Here are my favourite skincare products of the year! For 2018 I went through my empties, but this year I didn’t actually use much up (too much product testing). I started making a list of products I loved, but it ended up really long, so I limited myself to products that I discovered in 2019, and only one product from …
Indeed Laboratories are a relatively new brand in Australia. They’re known for making refreshingly simple skincare products that feature one star ingredient, and there’s been a lot of hype around their products. I’m a big fan of layering my skincare, so I was very excited to try Indeed Laboratories Hydraluron.
Hydraluron is probably Indeed’s best known product. It’s a serum that features hyaluronic acid as its key ingredient. Hyaluronic acid is a humectant moisturiser that sits on the surface of the skin and holds onto water much like a sponge, keeping your skin hydrated.
Hydraluron ingredients: Water/Aqua/Eau, Propanediol, Sodium Hyaluronate, Ahnfeltia Concinna Extract, Carbomer, Butylene Glycol, Disodium EDTA, Sodium Hydroxide, Phenoxyethanol.
The ingredients list is simple. The hyaluronic acid used in Hydraluron is advertised as being free of animal-derived raw materials and organic solvent remnants. There’s also Ahnfeltia Concinna Extract, a red algae extract, which is advertised to “cause controlled and mild stimulation of skin turnover to allow thorough penetration” of the hyaluronic acid. I can’t find any reliable references on the action of red algae extract though, so I’m not sure how this works, but it should have some antioxidant effect too. There’s not much in Hydraluron to provide long-term moisture, so it’s best used under a moisturiser that has occlusive properties to keep the moisture trapped over time (i.e. most moisturisers). This definitely won’t work well on its own, and it’s not designed to.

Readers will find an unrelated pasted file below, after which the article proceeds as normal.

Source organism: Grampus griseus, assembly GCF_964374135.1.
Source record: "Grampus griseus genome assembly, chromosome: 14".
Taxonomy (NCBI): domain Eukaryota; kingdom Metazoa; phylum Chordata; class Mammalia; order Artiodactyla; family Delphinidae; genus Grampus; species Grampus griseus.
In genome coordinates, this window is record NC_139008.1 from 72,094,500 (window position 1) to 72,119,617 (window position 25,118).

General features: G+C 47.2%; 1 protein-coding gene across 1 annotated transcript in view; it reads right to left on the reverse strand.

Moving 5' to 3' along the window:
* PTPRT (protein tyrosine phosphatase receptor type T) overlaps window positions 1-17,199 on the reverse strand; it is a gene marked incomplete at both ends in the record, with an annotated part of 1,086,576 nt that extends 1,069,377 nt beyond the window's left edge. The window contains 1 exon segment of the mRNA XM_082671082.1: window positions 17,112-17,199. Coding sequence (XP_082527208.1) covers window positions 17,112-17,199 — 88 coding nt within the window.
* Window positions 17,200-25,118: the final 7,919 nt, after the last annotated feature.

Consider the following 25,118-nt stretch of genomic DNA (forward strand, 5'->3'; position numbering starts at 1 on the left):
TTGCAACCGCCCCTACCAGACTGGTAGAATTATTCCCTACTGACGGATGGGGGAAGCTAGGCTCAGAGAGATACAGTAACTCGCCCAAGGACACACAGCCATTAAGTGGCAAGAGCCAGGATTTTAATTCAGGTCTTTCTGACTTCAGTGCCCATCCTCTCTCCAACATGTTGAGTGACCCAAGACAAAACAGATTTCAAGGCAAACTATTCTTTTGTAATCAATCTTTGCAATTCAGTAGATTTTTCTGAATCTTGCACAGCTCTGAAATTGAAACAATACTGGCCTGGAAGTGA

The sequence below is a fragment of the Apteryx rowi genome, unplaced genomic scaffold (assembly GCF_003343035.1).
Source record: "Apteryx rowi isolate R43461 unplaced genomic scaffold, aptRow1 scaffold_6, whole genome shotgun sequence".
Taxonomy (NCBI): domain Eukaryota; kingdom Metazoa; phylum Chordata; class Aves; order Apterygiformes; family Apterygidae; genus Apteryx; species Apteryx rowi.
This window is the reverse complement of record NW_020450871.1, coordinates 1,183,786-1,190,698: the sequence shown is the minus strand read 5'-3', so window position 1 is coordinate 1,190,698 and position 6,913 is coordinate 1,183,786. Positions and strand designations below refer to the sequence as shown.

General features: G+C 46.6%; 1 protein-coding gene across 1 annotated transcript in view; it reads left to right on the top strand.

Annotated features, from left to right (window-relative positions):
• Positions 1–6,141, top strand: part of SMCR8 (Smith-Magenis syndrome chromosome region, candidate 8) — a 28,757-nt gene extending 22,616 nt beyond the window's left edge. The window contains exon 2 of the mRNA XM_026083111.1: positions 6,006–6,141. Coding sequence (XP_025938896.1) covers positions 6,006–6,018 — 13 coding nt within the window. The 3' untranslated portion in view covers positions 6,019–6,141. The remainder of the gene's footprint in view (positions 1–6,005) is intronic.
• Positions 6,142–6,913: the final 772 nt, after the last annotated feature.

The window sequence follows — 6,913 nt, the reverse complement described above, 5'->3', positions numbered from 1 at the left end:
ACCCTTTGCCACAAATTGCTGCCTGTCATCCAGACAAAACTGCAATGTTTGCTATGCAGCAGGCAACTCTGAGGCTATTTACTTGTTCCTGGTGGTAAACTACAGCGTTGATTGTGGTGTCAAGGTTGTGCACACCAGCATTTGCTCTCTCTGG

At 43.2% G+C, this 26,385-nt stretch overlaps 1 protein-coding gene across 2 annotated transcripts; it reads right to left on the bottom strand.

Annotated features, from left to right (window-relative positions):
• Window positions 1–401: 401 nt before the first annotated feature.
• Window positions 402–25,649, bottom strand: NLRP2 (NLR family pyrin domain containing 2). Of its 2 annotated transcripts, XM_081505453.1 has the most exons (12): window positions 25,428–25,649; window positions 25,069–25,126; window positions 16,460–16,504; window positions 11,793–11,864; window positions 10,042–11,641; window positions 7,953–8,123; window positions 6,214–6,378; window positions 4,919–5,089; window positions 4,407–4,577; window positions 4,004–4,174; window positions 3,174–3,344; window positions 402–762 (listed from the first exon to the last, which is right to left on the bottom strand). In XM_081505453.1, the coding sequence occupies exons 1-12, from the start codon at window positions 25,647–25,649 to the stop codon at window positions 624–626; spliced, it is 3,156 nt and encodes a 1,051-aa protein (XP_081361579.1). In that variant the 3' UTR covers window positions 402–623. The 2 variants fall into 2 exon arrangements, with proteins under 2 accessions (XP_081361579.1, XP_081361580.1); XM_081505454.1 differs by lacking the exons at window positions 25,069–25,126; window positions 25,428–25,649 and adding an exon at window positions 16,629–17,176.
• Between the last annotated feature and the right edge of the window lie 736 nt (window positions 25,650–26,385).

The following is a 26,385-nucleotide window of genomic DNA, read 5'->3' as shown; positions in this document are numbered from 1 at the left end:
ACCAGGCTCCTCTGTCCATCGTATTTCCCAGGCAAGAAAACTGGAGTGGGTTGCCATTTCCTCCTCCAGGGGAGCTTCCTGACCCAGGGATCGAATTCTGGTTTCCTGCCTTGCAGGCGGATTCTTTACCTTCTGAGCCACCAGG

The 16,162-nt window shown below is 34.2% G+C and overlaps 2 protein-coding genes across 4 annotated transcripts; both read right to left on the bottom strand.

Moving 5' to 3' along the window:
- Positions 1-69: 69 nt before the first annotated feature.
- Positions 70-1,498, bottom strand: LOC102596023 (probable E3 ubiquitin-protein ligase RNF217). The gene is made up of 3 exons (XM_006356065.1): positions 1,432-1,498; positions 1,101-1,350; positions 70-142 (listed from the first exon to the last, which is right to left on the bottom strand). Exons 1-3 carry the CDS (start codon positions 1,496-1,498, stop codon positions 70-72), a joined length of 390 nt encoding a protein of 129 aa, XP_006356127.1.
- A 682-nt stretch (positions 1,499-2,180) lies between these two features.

Now the marketing…here’s where I get all critical. The packaging contains a bunch of sneaky tricks from the “misleading science” book.
Here’s Part 2 of this skincare series on exfoliation. Part 1 was on physical exfoliating tools and scrubs, this time we’re tackling the more complex chemical exfoliants, before moving onto picking the right exfoliation routine for your skin in Part 3. For a simpler overview, you can head to this exfoliation basics post, and for a more user-friendly version check out my free exfoliation guide.
What’s exfoliation again?
Your skin is covered in a thin protective layer of dead cells (the stratum corneum) which naturally shed over time in a process called desquamation. Sometimes this layer gets too thick, resulting in dull, rough skin. Exfoliants help the shedding along, resulting in more even, “glowier” skin.
What’s chemical exfoliation?
Chemical exfoliants help cells shed in a more indirect way than physical exfoliation, which works using friction between the tool or scrub and the skin. The mechanism of how chemical exfoliants work aren’t always obvious, but the most common theories and methods of how they work are: